You're Probably Wrong About How Much Debt You Have

Almost a third of students with federal debt say they don't have any federal debt

People protest their student debt at a 2012 rally in Washington Square Park in New York, New York.

Max Lib/Flickr

College students know disturbingly little about how much debt they're taking on—in fact, almost a third of students with federal debt don't know they have it at all, a new report shows. The least confused students are the very group characterized as the easiest prey for loan sharks: those at for-profit colleges

For a Brookings Institution report released Wednesday (PDF), researchers looked at a nationwide sample of first-year college students and compared the amount of federal loans they said they'd taken out to figures from a national database that tracks federal borrowing. When asked whether or not they had federal loans, roughly a third of indebted students at community colleges, public colleges, and private colleges incorrectly said "no." By contrast, 18 percent of students at for-profits failed the question, the report said. 

While for-profit schools, who've increasingly come under government scrutiny, are regularly accused of taking advantage of low-income students through all sorts of schemes, the report shows these students aren't as misinformed about their debt as popular perception suggests. In fact, the Brookings researchers didn't find any strong relationship between how accurate a student was in guessing their debt load and how wealthy their family was (as measured by how much the student expected their family would financially contribute to their education). That chips away at the narrative that "for-profit colleges [are] preying on unwitting students who do not understand that they are signing up for significant debt loads," Brookings researchers Beth Akers and Matthew Chingos write.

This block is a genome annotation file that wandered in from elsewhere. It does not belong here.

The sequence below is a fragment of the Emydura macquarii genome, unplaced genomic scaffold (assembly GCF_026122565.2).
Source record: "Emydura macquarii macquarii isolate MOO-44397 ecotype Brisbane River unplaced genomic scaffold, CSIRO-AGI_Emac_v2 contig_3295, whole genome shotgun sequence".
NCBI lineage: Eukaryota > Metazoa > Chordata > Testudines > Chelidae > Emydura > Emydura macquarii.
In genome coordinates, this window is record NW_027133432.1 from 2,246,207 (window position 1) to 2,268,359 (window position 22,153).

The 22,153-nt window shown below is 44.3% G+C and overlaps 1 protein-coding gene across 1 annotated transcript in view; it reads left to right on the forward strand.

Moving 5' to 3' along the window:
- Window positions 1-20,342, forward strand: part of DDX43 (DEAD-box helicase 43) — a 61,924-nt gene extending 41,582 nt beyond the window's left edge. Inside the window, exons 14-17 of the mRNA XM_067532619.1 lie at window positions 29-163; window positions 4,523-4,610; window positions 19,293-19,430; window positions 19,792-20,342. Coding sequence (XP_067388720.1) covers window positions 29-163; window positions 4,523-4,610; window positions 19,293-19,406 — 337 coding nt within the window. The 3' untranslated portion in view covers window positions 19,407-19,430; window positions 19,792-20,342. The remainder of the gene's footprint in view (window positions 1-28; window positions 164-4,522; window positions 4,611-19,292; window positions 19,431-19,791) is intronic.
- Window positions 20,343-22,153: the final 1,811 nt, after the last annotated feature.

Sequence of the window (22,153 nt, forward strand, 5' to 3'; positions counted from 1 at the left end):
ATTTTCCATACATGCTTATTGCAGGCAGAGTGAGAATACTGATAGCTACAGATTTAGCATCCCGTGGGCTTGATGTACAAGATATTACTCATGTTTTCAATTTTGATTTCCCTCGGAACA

Still, large shares of students seem to be borrowing more money than they realize. In the short term, that means they may pass up job opportunities that would have helped them tackle their loans faster or major in something they otherwise wouldn't have, the report says. Years later, debt can endanger not just one's financial future but their happiness and health.

Many experts maintain that, even with mounting concerns about student debt, a college degree is a worthwhile investment. Yet by ignoring or forgetting the reality of their debt, students may not be managing that investment well, Akers says.

"What I see happening here is that a lot of people are making good investments by mistake—they're essentially doing it blindly," she says. "The concern in the long run is that, with pretty rapid tuition inflation, someday, that's not going to be true."

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